Table 3 shows that using GM1 models with most stringent settings (10% remaining primer candidates) gives a failure rate oftwo to three times lower than that using RepeatMasker (6% versus 14%). At these settings GM1 can still design primers into 98.5% of randomly selected 1 kb long genomic regions (setup similar to SNP region amplification).

Overall genome masking percentage with RepeatMasker was 50%, with GenomeMasker (max 10 binding sites allowed, masking 1 nucleotide) 52% and with GM1 model (with four factors, masking only one nucleotide from 3′-end of the repeated word) 81% of nucleotides of human genome. We also selected 1000 random exonic sequences from all known human genes and observed that they are masked even more extensively by GM1 model (86% of nucleotides masked at most stringent settings), but less extensively by RepeatMasker (5% of exon nucleotides masked) or GenomeMasker (28% of exon nucleotides masked). Higher masking of exon regions by our GM1 method may reflect the ability of GM1 to take GC content of primers into account. Generally GC-rich primers have higher failure rate and therefore GC-rich exon regions are more extensively masked (Figure 3B). If this will cause problems in primer design in exon regions, less stringent settings of GM1 can be used for masking and primer design.


The prediction of PCR failure rate on the basis of sequence proves to be an effective way to update current primer design methods. To understand what actually affects the outcome of PCR it is essential to build a model for premasking ineffective primer candidates in the genome. With this study, we want to improve the masking methodology instead of methodology of finding PCR products, commonly known as e-PCR. Although our analysis shows that number of PCR products does not influence PCR failure rate significantly, it might still be necessary to predict how many PCR products a given primer pair would generate. For this we would suggest using e-PCR programs (GenomeTester, mePCR, isPCR, PRIMEX). A comparison of these programs is shown elsewhere (12).

Our study did not involve statistics of the 3′-end base compositions of PCR primers or their combinations with amplicon bases immediately next to the 3′-end of the primer (6). This was because the number of experimentally tested primers that we could use in our statistical analysis is small (and so is the number of combinations of base compositions of 3′ ends of primers and the sequences of amplicons flanking that 3′-end). We very quickly ran into the problem of over-fitting the model with those nucleotide combinations present, and therefore decided to remove them later from our factor list. Nevertheless, we have analyzed separately the effects of the last one and the last two nucleotides of the primer 3′-end and the first amplicon nucleotide following primer (Supplementary Figure 1). None of the nucleotide combinations was significant in our datasets although some small individual effects were noticed (Supplementary Table 1). In another study, the most sensitive parameter was the regionalized GC content of the DNA template (7). In our case, this factor (PROD_AUCGC2) had a little significance in training sets, but not in control sets. One possible explanation may be the character of the regions in which the primers are located. Our study includes primers from random regions over the genome (mostly intergenic), whereas Benita's work (7) is based on amplifying human exons, in which the GC content is higher than the average for the human genome.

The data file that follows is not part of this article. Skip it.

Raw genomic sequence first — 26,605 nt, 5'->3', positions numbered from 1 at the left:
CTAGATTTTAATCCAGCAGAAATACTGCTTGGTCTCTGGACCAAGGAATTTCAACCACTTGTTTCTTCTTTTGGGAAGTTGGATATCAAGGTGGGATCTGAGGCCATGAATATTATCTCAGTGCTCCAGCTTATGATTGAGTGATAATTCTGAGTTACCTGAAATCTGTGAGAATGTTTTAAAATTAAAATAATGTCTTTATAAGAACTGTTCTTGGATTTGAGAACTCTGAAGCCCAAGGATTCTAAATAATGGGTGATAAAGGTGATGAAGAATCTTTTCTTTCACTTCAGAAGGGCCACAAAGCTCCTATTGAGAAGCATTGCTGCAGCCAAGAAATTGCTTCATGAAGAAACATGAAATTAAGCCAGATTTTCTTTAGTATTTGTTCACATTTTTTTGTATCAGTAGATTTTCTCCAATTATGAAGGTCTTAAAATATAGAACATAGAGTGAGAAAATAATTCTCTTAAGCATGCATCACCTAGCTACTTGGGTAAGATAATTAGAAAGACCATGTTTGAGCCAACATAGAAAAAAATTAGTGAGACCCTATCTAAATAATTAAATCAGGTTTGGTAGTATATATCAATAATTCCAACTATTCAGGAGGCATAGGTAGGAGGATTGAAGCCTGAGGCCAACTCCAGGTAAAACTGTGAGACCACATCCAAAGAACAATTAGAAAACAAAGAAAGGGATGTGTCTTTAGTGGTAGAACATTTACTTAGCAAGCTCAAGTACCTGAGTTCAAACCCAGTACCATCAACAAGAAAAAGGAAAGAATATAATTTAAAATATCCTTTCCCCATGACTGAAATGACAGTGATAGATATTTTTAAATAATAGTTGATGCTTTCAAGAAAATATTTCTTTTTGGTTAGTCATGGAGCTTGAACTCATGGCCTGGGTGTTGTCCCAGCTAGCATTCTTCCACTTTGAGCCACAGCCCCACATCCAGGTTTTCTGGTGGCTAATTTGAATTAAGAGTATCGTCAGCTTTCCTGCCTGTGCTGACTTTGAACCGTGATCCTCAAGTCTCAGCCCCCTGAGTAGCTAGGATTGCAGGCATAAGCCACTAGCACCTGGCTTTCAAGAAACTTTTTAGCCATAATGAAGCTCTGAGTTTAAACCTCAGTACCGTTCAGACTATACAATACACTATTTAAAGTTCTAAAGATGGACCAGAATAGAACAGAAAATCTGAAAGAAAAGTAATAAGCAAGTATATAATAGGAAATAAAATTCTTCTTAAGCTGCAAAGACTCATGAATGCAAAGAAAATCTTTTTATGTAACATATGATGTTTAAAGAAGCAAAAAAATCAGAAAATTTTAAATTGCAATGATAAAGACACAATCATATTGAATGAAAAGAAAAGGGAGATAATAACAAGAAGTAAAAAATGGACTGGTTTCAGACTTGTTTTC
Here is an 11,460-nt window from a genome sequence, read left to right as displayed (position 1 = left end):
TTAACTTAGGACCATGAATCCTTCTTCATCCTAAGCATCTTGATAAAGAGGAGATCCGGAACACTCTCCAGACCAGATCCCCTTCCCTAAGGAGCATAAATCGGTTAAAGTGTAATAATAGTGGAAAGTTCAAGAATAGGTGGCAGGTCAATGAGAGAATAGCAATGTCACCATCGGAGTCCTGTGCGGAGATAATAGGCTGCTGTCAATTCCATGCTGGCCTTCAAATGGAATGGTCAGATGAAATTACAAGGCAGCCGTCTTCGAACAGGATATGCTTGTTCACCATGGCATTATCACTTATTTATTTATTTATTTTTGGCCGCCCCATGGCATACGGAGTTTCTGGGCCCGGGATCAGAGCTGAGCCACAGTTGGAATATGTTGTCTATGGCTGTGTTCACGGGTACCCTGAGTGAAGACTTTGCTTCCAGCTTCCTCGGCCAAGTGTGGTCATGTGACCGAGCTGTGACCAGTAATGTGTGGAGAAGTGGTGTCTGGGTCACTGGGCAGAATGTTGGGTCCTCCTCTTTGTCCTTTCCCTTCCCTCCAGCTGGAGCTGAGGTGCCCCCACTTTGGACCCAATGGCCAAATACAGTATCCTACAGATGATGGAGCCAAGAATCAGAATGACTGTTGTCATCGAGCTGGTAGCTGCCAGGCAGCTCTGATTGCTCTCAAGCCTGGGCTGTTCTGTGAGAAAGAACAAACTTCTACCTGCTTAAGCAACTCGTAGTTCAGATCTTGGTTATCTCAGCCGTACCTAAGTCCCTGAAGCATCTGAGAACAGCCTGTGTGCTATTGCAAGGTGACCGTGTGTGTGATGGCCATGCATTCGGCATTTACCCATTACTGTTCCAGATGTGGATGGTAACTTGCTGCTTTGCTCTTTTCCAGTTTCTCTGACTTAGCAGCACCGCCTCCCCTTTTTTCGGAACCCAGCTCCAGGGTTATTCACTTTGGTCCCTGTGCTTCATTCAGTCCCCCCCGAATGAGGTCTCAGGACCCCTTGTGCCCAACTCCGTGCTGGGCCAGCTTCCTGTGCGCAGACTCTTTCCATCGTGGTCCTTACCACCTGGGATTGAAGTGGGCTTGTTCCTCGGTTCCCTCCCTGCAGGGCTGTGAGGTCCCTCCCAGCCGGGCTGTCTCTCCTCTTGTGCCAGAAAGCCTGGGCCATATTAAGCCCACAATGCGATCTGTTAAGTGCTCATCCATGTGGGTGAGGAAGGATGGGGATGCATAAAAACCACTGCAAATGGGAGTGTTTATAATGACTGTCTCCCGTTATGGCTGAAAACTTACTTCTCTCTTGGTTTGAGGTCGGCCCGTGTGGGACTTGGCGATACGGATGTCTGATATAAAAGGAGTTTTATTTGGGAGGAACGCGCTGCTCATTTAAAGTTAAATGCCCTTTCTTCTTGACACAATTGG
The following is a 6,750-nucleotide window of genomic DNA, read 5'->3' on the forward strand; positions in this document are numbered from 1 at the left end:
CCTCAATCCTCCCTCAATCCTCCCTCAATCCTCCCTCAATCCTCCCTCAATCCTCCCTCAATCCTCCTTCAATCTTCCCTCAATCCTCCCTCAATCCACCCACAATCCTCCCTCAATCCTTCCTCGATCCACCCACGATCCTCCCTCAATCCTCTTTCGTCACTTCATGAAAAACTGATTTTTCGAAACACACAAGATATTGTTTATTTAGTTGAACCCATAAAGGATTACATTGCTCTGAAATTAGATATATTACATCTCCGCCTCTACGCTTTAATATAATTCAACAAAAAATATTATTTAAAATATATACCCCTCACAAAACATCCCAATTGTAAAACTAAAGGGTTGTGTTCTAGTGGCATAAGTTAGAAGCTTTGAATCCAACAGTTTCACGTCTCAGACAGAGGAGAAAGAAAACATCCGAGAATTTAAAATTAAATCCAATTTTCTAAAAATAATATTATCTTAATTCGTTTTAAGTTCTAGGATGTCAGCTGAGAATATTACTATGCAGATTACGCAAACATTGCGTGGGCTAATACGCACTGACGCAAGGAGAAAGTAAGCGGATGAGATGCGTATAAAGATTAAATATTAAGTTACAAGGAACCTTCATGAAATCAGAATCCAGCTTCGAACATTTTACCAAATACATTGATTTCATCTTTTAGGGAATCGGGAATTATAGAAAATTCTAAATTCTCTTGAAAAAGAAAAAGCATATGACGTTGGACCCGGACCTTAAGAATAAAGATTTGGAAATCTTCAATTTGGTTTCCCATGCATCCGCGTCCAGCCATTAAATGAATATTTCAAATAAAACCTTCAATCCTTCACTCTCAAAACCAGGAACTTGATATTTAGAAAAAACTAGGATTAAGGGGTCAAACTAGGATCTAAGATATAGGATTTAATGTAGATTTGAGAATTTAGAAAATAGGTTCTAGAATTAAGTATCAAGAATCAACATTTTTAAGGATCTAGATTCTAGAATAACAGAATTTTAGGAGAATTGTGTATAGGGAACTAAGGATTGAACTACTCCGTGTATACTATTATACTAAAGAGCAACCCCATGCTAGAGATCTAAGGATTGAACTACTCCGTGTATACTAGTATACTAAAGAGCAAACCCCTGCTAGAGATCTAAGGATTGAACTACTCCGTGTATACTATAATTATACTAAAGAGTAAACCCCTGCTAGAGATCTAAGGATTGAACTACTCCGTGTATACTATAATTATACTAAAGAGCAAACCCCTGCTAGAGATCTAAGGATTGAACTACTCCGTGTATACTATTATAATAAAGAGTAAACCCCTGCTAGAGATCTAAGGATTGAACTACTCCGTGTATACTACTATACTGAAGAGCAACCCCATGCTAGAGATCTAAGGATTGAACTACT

We have managed to reduce the failure rate of PCR from 17% to 6% with models incorporating four factors. This was achieved with enhanced repeat-masking modeling using any of the GM* models before the primer design process. To improve PCR quality even further, optimization of the reaction protocol and selection or amount of reagents are advised in many studies (2,5,24). Our experiments are based on the human DNA sequence only, but we expect our models to perform with similar efficiency in other large (eukaryotic) genomes.